A true welcome to all

State governments around Australia have rolled out targeted initiatives to change perceptions and help tourism businesses to provide greater destination experiences for visitors of all abilities

Queensland has designated 2023 to be the Year of Accessible Tourism, part of the Towards Tourism 2032 strategy to provide better destination experiences for visitors of all abilities, as well as provide legacy outcomes – including built infrastructure and skills development for tourism operators – across the state in preparation for Brisbane Olympics 2032.

Annastacia Palaszczuk, premier of Queensland, said: “Almost one in five people have a disability and spend about A$8 billion (US$5.2 billion) on tourism services annually. Dedicating 2023 to The Year of Accessible Tourism will drive change and create opportunities for both industry and travellers and create a legacy our state can be proud of.”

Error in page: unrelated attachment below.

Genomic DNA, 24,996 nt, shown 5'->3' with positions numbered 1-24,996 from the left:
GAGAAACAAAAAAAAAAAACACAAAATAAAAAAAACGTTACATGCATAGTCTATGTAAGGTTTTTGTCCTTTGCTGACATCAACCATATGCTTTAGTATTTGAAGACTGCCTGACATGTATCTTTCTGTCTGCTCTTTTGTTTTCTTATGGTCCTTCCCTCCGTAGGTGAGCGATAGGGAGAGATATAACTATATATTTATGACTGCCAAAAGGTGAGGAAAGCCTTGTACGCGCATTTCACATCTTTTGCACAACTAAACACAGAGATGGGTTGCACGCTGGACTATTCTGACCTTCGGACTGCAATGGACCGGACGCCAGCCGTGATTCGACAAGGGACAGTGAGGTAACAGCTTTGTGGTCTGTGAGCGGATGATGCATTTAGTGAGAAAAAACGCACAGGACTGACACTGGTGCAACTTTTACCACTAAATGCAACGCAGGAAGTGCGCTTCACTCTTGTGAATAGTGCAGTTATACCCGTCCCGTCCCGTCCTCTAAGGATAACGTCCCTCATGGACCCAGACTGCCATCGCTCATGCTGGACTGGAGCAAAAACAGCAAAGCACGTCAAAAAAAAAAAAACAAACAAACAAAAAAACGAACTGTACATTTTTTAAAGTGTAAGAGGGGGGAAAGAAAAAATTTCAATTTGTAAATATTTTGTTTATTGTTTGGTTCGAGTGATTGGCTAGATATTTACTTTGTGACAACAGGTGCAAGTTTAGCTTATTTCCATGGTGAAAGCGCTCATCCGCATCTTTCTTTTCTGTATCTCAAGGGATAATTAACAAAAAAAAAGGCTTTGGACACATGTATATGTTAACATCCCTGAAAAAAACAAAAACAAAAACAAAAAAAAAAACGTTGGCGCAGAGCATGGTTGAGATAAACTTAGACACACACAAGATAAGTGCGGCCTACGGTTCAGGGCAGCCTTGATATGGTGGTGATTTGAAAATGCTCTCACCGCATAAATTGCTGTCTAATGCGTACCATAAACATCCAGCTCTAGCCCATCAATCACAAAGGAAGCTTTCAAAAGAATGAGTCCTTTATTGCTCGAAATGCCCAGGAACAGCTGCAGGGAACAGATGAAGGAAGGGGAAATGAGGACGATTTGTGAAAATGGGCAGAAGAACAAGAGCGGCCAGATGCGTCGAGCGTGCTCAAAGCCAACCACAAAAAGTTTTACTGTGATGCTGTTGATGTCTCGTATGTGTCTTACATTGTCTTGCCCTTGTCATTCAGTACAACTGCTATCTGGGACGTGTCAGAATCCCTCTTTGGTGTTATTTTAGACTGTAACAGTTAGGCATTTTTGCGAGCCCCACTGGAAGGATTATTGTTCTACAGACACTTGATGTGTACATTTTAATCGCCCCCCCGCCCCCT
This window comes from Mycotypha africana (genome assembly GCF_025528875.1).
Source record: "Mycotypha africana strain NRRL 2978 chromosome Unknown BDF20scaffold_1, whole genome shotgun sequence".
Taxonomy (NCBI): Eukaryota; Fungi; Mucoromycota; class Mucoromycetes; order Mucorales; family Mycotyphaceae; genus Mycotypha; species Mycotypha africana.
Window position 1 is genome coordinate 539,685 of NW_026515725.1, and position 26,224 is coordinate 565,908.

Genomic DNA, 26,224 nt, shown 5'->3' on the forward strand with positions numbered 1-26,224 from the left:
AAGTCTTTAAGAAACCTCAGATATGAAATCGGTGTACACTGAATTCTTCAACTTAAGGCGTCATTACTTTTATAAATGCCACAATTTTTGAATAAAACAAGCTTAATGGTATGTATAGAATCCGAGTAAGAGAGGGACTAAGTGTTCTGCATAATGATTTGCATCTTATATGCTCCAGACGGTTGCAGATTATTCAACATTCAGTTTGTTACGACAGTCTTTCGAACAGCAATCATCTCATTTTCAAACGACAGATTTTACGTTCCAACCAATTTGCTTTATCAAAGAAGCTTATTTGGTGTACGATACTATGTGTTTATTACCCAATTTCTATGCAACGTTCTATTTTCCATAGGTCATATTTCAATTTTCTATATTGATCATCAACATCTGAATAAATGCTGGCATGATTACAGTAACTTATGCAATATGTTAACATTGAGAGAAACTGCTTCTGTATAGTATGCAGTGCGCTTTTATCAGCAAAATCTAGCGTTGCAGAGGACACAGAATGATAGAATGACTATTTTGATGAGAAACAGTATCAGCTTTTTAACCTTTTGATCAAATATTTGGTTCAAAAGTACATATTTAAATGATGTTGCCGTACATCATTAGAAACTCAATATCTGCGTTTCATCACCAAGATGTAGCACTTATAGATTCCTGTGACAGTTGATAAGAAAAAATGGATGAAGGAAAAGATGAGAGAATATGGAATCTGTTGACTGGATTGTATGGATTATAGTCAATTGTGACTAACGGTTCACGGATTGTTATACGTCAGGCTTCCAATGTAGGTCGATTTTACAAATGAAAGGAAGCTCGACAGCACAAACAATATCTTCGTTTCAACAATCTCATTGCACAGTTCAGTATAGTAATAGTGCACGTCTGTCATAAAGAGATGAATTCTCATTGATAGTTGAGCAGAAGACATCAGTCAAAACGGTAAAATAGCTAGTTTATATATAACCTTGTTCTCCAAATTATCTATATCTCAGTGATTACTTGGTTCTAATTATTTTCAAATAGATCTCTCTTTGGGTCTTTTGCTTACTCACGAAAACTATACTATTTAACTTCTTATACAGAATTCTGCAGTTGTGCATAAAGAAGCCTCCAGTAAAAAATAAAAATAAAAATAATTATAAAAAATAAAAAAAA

Get up close with the animals at the Adelaide Zoo (Photo: Tourism Australia)

The strategy gets A$12 million in government funding, of which A$1 million has been designated to raising awareness of accessibility needs and services, another A$1 million to promoting accessible Queensland visitor experiences, and the remaining A$10 million is set aside for the Accessible Tourism Fund for small and medium businesses to build infrastructure and install technology to assist travellers with an impairment.

Queensland’s minister for tourism, innovation and sport and minister assisting the premier on Olympics and Paralympics sport and engagement, Stirling Hinchliffe, said: “These grants will support upgrades of accessible visitor infrastructure and technology that will further enhance Queensland’s reputation as an all-abilities destination of choice. More and more people with a disability and their families are looking for travel options that can cater to their needs.

“We want this year to be the transformation that creates an enduring legacy for Queensland as an inclusive, world-class visitor destination.”

The Accessible Tourism in Queensland project is already operational in Brisbane, the Gold and Sunshine Coasts, Fraser Coast, North and Far North and Outback Queensland.